A heavy monsoon can mean problems for the following seasons, as vegetation grows up and then dries in the winter, providing ideal burning materials for fires to expand, Gatewood said.
This he said, was the main cause of the devastation up north where land is less fragmented by development as in the southeast New Mexico oil patch.
“It has a lot to do with the fuel build up over the past several years. That coupled with the drought and this unusual weather pattern. Those three lined up to set the stage for these big fires in northern New Mexico,” Gatewood said.
“We have a lot more fragmented landscape, a lot more roads and oil and gas development. That really limited how the fires can spread. It’s pretty patchy. You’ll have a patchy fuel that will burn until it’s gone. In northern New Mexico, you’ll have fuel that’ll run all the way up into Colorado.”
That doesn’t mean local firefighters in southeast New Mexico weren’t busy all spring.
Josh Mack, fire chief at Eddy County Fire and Rescue said its volunteer firefighters stationed throughout the county responded to 62 grass fires in April, an unseasonably high number, he said, for early spring but not a risk unlike most years in the arid region.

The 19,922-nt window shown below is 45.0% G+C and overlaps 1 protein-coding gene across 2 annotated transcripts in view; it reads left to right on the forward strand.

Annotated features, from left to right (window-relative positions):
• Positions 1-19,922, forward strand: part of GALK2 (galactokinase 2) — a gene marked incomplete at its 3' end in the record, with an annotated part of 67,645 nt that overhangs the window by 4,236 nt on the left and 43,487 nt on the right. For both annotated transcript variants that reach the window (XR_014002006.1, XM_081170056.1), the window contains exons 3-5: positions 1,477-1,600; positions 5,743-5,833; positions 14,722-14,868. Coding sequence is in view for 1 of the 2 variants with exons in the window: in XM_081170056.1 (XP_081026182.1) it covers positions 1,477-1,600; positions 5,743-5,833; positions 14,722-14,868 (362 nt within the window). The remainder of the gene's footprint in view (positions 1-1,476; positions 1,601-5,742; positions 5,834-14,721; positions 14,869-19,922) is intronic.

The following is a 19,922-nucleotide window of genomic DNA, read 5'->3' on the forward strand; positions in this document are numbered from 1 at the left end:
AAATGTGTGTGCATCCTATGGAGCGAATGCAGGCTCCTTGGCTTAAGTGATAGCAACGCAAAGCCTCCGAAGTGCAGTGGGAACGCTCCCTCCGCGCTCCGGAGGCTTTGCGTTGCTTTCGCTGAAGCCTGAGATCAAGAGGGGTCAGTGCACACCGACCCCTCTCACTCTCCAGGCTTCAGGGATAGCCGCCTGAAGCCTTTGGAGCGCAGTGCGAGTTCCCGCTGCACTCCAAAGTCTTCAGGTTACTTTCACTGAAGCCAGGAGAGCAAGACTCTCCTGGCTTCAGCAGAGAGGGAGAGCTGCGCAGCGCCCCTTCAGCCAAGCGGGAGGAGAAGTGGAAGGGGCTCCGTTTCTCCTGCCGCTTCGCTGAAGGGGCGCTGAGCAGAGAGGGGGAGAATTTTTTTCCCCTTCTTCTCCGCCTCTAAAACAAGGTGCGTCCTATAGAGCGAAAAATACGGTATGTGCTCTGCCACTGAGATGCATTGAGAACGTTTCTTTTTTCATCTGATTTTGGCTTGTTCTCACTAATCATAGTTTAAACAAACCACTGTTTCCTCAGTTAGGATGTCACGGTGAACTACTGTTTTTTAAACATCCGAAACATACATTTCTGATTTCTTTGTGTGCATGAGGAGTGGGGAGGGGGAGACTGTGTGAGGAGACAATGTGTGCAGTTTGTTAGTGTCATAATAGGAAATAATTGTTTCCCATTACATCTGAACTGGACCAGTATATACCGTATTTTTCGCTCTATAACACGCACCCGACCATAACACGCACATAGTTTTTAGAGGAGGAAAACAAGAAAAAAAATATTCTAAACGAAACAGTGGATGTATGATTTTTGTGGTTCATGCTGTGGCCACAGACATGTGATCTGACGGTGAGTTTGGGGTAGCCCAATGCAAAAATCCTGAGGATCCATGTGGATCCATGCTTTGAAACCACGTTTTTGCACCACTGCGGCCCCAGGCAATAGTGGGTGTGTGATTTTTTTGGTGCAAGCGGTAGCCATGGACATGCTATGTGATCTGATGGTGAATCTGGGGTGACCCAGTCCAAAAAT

The difference this year, Mack said, is more natural fuel from last year’s monsoon.
“We’re always at high risk,” Mack said. “If you drive around the county, it’s all grown up. That can be a problem. We really need some moisture.”
Should a large fire take hold, Mack said personnel would funnel to the site of the blaze, secure the area and begin cooling it down with water hoses and other flame retardants.
He said fire crews take extra care to ensure no leftover embers are left to burn in the high winds as they could create to spot fires and the beginning of another threatening inferno.
“Our objective is to cut the head off the fire,” Mack said. “When we do our mop, we try to keep the area cool, because embers can spread. If there’s a gust of wind it can carry it miles. The fire up by Las Vegas is a good example of a fire growing because of spot fires.”
Until a similar fire does attack the scenic but imperiled landscapes of southeast New Mexico, Mack said his crews will be ready all summer.
“It has a lot of potential,” he said of the coming season. “As long as it’s dry, it’ll burn. There’s a lot of risk.”